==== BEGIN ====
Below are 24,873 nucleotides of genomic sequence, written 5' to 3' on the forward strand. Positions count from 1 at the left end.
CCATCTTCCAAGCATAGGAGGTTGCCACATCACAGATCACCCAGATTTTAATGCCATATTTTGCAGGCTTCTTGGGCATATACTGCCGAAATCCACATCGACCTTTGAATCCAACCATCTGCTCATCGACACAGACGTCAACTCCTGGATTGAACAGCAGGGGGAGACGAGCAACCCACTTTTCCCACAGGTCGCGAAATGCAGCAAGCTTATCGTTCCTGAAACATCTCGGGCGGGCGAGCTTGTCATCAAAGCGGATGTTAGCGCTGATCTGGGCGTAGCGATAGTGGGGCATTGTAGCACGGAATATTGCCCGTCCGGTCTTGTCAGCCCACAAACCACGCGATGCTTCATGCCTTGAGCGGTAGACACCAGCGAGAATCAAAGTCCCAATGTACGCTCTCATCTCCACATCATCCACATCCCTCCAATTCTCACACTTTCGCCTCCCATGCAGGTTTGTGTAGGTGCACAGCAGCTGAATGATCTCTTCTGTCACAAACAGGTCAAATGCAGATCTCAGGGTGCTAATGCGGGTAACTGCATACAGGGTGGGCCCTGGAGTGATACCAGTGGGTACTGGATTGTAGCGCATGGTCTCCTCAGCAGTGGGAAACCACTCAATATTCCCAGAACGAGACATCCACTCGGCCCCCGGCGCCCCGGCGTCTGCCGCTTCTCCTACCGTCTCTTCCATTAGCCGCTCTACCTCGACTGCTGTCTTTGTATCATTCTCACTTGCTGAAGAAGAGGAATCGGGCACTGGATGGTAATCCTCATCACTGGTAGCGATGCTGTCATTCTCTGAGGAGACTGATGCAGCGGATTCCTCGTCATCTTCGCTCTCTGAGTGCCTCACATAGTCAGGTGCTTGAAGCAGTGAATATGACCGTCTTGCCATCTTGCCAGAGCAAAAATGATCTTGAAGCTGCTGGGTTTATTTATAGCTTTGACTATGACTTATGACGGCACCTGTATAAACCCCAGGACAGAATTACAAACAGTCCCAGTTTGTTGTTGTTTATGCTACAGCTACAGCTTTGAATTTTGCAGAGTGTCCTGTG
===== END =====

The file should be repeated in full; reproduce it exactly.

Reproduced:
Below are 24,873 nucleotides of genomic sequence, written 5' to 3' on the forward strand. Positions count from 1 at the left end.
CCATCTTCCAAGCATAGGAGGTTGCCACATCACAGATCACCCAGATTTTAATGCCATATTTTGCAGGCTTCTTGGGCATATACTGCCGAAATCCACATCGACCTTTGAATCCAACCATCTGCTCATCGACACAGACGTCAACTCCTGGATTGAACAGCAGGGGGAGACGAGCAACCCACTTTTCCCACAGGTCGCGAAATGCAGCAAGCTTATCGTTCCTGAAACATCTCGGGCGGGCGAGCTTGTCATCAAAGCGGATGTTAGCGCTGATCTGGGCGTAGCGATAGTGGGGCATTGTAGCACGGAATATTGCCCGTCCGGTCTTGTCAGCCCACAAACCACGCGATGCTTCATGCCTTGAGCGGTAGACACCAGCGAGAATCAAAGTCCCAATGTACGCTCTCATCTCCACATCATCCACATCCCTCCAATTCTCACACTTTCGCCTCCCATGCAGGTTTGTGTAGGTGCACAGCAGCTGAATGATCTCTTCTGTCACAAACAGGTCAAATGCAGATCTCAGGGTGCTAATGCGGGTAACTGCATACAGGGTGGGCCCTGGAGTGATACCAGTGGGTACTGGATTGTAGCGCATGGTCTCCTCAGCAGTGGGAAACCACTCAATATTCCCAGAACGAGACATCCACTCGGCCCCCGGCGCCCCGGCGTCTGCCGCTTCTCCTACCGTCTCTTCCATTAGCCGCTCTACCTCGACTGCTGTCTTTGTATCATTCTCACTTGCTGAAGAAGAGGAATCGGGCACTGGATGGTAATCCTCATCACTGGTAGCGATGCTGTCATTCTCTGAGGAGACTGATGCAGCGGATTCCTCGTCATCTTCGCTCTCTGAGTGCCTCACATAGTCAGGTGCTTGAAGCAGTGAATATGACCGTCTTGCCATCTTGCCAGAGCAAAAATGATCTTGAAGCTGCTGGGTTTATTTATAGCTTTGACTATGACTTATGACGGCACCTGTATAAACCCCAGGACAGAATTACAAACAGTCCCAGTTTGTTGTTGTTTATGCTACAGCTACAGCTTTGAATTTTGCAGAGTGTCCTGTG